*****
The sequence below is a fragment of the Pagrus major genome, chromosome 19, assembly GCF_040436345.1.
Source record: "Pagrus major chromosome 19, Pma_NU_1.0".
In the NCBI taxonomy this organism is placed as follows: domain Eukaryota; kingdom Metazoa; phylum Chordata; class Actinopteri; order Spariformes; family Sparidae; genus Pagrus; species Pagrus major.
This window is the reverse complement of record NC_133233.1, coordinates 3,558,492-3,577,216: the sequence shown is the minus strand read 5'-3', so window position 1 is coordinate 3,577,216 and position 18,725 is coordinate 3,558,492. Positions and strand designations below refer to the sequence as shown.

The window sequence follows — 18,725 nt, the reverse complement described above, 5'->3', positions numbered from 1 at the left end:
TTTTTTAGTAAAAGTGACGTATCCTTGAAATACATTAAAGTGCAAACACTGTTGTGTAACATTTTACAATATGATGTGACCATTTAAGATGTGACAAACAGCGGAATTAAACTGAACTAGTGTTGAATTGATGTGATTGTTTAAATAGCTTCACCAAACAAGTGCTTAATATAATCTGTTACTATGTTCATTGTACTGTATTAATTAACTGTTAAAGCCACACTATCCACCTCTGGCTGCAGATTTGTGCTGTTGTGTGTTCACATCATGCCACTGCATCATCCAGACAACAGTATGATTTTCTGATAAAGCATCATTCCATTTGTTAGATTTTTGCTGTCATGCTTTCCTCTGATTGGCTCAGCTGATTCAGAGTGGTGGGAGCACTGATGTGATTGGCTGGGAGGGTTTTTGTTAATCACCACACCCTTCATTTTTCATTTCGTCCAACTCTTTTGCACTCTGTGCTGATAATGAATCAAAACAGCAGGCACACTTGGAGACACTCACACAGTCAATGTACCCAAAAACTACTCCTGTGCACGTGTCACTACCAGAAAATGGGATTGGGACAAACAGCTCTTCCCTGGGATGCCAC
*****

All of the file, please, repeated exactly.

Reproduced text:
The sequence below is a fragment of the Pagrus major genome, chromosome 19, assembly GCF_040436345.1.
Source record: "Pagrus major chromosome 19, Pma_NU_1.0".
In the NCBI taxonomy this organism is placed as follows: domain Eukaryota; kingdom Metazoa; phylum Chordata; class Actinopteri; order Spariformes; family Sparidae; genus Pagrus; species Pagrus major.
This window is the reverse complement of record NC_133233.1, coordinates 3,558,492-3,577,216: the sequence shown is the minus strand read 5'-3', so window position 1 is coordinate 3,577,216 and position 18,725 is coordinate 3,558,492. Positions and strand designations below refer to the sequence as shown.

The window sequence follows — 18,725 nt, the reverse complement described above, 5'->3', positions numbered from 1 at the left end:
TTTTTTAGTAAAAGTGACGTATCCTTGAAATACATTAAAGTGCAAACACTGTTGTGTAACATTTTACAATATGATGTGACCATTTAAGATGTGACAAACAGCGGAATTAAACTGAACTAGTGTTGAATTGATGTGATTGTTTAAATAGCTTCACCAAACAAGTGCTTAATATAATCTGTTACTATGTTCATTGTACTGTATTAATTAACTGTTAAAGCCACACTATCCACCTCTGGCTGCAGATTTGTGCTGTTGTGTGTTCACATCATGCCACTGCATCATCCAGACAACAGTATGATTTTCTGATAAAGCATCATTCCATTTGTTAGATTTTTGCTGTCATGCTTTCCTCTGATTGGCTCAGCTGATTCAGAGTGGTGGGAGCACTGATGTGATTGGCTGGGAGGGTTTTTGTTAATCACCACACCCTTCATTTTTCATTTCGTCCAACTCTTTTGCACTCTGTGCTGATAATGAATCAAAACAGCAGGCACACTTGGAGACACTCACACAGTCAATGTACCCAAAAACTACTCCTGTGCACGTGTCACTACCAGAAAATGGGATTGGGACAAACAGCTCTTCCCTGGGATGCCAC